Ask your child’s therapist if it’s possible to observe or participate in the occupational therapy treatment sessions. Doing so will help you see and understand how your child experiences and responds to therapy. Beforehand, ask the therapist if she prefers that you ask questions during or after the therapy session. The therapist should be happy to let you know what role she’d like you to take, whether it’s staying in the background and observing or getting involved and being “hands on” with treatment.

If your child doesn’t participate well in therapy when you are present, ask the therapist if it’s possible to video record a session. If the therapist is comfortable with this and you have a camcorder and tripod, work with the therapist to set up the recording equipment prior to the session. Viewing the video will allow you to gain valuable insight into how the therapist addresses specific behaviors and skills in therapy without your physical presence being a distraction to the child. As long is the therapist is comfortable with this, it can be a nice option to attending a session.

6. Ask for a Home Therapy Program

Because the time in therapy is limited, it is important that children carry out therapeutic activities at home. Ask the occupational therapist for a variety of fun, meaningful activities that you and your child can carry out at home for ten to fifteen minutes several times each week.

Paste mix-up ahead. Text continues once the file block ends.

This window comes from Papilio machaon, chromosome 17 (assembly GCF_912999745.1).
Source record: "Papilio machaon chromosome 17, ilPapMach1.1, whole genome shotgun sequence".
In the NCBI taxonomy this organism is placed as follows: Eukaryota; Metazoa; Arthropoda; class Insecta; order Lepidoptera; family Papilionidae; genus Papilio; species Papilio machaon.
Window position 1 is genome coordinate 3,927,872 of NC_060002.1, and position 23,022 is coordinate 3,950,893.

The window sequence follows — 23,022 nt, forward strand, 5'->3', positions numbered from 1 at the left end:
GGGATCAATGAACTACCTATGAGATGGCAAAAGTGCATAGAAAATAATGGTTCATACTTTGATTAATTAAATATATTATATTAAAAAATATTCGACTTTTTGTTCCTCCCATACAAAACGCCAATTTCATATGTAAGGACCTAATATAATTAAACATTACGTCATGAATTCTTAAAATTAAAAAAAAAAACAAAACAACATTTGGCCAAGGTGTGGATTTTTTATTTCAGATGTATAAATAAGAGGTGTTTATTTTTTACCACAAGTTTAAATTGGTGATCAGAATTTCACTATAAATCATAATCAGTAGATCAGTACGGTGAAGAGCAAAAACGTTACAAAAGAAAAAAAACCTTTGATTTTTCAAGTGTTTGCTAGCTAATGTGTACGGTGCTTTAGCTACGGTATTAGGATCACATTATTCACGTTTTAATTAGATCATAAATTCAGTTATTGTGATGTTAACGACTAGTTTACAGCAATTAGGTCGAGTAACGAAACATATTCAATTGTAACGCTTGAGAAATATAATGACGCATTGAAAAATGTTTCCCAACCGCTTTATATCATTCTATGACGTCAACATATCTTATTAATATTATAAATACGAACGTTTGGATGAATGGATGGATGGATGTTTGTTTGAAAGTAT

The home program should include simple, specific therapeutic activities that are not overly time consuming. Implementing therapeutic strategies and activities into everyday routines ensures carryover of skills in the home setting.

As a parent, you know your child best and you are committed to her success. Providing valuable information about your child and sharing your concerns as well as your goals for therapy will help the therapist understand the unique needs of your child. Together, you can work as a team to ensure that your child reaches her highest potential.

Anne Zachry

Written on September 5, 2014 by:

Dr. Anne Zachry is a pediatric occupational therapist and Assistant Professor of Occupational Therapy at The University of Tennessee Health Science Center. She is also author of the award-winning parenting book, Retro Baby. For more tips and suggestions related to occupational therapy, be sure to visit her website at http://drzachryspedsottips.blogspot.com/.